Dutch Researcher Katja Heister investigated how electrical potential differences in clay layers influence the transport of salt and water through these. The outcomes of her research have important implications for new models of water transport, for example, those which predict the distribution of substances from waste deposits.
The transport of water and its solutes through clay plays an important role, for example, in the intrusion of seawater into the groundwater of coastal areas, the distribution of substances from polluted sludge or waste sites and the storage of radioactive or toxic waste in deep clay layers.
Until now, computer models for water transport did not consider transport due to electrical potential differences. However the effects of an electrical potential difference across different clay layers cannot be ignored and must be included in these models. The data and parameters obtained by Heister during her research can be used for this purpose.
Water transport in the soil is not only caused by hydrostatic pressure but also by differences in salt concentration and electrical potential difference. These processes are called chemical osmosis and electro-osmosis, respectively. Both a difference in water pressure and in salt concentration can give rise to an electrical potential difference over the clay layer that affects the transport of water (streaming potential) and solutes (membrane potential) through it. The potential differences arise because the clay layer acts like a semi-permeable membrane, in a similar manner to the wall of a biological cell.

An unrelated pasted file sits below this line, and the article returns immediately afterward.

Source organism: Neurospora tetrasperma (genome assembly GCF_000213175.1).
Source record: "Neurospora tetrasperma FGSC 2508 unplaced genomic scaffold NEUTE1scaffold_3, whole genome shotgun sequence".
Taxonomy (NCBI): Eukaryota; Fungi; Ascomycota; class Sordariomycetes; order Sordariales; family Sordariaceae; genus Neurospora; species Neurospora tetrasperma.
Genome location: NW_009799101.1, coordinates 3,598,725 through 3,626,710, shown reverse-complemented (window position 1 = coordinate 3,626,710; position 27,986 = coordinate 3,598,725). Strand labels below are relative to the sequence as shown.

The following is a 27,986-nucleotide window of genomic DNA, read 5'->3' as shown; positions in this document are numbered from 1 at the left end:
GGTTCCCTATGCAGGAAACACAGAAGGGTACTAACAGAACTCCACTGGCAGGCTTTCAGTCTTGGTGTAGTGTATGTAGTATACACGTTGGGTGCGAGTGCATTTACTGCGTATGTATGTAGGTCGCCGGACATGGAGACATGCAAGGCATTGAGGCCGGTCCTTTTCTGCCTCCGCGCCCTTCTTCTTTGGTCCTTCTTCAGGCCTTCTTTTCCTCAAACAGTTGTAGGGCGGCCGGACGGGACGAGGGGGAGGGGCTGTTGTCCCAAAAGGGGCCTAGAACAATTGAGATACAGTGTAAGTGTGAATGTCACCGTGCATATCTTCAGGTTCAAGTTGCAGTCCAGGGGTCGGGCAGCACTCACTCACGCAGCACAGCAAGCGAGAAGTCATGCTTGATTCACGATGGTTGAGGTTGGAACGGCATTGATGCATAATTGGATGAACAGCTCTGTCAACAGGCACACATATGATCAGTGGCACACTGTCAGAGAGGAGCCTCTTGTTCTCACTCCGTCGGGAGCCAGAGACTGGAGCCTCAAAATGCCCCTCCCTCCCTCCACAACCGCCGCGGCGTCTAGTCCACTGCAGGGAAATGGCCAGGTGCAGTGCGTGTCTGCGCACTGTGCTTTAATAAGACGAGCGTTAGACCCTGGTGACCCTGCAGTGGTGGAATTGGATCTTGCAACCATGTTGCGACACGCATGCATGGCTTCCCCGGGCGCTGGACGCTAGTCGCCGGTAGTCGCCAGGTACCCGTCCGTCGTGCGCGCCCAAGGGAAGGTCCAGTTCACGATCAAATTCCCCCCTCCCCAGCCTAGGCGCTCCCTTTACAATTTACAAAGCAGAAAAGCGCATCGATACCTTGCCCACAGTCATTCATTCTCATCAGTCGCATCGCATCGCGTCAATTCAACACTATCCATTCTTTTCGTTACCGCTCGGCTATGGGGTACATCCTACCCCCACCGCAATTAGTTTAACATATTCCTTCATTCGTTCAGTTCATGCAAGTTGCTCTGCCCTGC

In laboratory experiments, Heister examined the effect of streaming and membrane potentials on the transport of water and dissolved salts through a dense clay layer. She used different types of clay such as a commercially available Wyoming bentonite, Boom Clay from Belgium and Calais Clay from the polder Groot Mijdrecht in the Netherlands.
Heister observed significant streaming and membrane potentials in both the Wyoming bentonite and the Boom Clay. These potential differences give rise to a counterflow of water and salts through the clay. The Calais Clay strongly acidified in the laboratory to form an acid sulphate soil, in Dutch 'katteklei'. Heister could not observe any electrical potentials in this.
Source: Eurekalert & othersLast reviewed: By John M. Grohol, Psy.D. on 21 Feb 2009
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